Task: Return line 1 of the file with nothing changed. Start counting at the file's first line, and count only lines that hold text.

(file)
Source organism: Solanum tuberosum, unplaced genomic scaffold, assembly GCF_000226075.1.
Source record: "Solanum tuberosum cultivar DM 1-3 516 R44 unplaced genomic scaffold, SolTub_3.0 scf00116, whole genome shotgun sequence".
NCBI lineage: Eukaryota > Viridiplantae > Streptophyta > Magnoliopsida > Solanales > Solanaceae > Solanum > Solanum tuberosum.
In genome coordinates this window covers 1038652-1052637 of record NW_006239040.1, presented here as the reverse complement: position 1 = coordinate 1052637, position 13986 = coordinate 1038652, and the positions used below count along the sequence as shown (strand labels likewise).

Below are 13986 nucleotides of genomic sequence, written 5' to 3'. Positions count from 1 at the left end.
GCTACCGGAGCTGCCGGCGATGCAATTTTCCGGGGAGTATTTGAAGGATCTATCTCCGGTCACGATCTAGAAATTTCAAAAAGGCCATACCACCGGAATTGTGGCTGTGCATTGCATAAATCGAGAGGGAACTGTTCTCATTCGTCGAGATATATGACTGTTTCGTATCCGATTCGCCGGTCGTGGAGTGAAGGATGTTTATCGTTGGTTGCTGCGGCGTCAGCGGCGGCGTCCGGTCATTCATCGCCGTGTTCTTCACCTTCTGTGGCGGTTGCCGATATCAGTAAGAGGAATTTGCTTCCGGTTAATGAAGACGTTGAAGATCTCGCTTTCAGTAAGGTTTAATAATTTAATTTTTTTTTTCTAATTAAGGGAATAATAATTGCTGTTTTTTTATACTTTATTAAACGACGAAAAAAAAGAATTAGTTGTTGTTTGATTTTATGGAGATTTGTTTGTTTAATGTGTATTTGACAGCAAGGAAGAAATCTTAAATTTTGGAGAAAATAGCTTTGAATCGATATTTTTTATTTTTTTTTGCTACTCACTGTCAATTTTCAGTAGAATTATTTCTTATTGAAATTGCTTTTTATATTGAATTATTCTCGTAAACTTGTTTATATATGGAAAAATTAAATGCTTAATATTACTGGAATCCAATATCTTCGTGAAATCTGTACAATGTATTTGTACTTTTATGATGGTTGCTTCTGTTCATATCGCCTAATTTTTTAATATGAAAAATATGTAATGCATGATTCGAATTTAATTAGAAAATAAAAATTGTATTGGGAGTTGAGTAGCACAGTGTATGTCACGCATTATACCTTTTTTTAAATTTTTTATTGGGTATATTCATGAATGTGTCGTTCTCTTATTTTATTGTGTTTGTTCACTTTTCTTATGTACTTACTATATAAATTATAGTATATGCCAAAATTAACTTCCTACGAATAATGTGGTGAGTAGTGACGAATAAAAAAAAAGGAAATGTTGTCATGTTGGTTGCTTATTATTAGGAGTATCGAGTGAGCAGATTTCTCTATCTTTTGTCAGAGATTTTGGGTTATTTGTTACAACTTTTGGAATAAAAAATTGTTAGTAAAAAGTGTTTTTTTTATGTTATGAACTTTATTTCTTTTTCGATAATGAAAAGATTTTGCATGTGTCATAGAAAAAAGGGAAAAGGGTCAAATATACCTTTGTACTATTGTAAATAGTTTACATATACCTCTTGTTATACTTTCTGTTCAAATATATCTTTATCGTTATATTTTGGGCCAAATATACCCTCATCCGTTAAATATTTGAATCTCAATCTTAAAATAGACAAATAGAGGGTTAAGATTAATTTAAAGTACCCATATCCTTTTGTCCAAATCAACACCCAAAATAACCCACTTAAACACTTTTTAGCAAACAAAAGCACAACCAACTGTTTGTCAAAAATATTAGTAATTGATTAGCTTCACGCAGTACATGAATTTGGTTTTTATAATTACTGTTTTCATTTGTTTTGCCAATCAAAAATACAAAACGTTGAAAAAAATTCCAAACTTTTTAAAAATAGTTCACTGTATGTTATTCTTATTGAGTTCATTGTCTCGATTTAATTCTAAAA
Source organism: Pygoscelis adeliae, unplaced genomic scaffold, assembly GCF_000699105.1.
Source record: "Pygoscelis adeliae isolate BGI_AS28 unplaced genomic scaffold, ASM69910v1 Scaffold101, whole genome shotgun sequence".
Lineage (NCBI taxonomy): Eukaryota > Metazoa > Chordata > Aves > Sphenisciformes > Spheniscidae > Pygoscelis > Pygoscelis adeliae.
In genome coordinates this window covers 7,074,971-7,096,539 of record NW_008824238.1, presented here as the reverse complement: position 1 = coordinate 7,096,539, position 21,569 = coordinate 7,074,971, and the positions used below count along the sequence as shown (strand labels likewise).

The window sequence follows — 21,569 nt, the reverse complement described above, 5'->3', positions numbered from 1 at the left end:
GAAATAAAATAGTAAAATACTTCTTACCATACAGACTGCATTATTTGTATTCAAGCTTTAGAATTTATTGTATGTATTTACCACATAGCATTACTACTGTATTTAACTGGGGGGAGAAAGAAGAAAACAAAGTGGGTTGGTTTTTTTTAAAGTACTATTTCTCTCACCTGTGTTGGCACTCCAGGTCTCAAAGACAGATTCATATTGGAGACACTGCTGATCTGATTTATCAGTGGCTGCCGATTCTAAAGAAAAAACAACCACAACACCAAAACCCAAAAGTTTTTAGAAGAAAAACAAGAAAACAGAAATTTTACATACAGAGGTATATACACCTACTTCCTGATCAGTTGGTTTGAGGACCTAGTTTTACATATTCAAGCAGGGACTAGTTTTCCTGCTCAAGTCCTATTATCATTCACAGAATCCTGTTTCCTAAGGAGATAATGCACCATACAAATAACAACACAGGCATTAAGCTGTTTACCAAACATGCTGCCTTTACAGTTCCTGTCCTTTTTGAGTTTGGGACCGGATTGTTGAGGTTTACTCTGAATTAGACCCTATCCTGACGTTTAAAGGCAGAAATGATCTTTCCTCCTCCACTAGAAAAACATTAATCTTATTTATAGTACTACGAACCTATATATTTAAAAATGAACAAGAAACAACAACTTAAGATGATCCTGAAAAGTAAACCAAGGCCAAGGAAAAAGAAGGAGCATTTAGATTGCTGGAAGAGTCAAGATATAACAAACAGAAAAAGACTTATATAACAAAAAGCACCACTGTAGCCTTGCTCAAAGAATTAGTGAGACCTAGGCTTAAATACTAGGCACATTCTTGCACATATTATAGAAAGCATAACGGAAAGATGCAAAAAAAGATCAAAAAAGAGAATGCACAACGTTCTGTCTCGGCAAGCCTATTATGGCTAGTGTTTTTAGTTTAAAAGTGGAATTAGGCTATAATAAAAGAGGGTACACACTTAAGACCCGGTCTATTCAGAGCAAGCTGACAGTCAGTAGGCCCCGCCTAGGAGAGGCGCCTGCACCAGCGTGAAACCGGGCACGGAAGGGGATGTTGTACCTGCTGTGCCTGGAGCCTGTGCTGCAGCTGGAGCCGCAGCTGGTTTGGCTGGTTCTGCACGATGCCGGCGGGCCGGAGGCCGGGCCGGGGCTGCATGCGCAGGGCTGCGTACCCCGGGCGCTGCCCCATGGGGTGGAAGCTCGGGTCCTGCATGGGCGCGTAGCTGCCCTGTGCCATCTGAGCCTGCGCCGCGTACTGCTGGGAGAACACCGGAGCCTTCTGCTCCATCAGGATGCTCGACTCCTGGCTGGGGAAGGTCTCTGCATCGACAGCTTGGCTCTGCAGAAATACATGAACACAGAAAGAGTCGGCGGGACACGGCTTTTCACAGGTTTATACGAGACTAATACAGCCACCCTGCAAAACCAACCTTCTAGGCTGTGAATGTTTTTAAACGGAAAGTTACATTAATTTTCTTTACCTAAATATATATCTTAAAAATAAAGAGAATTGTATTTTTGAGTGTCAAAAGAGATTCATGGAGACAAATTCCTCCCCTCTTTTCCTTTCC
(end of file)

Source organism: Solanum tuberosum, unplaced genomic scaffold, assembly GCF_000226075.1.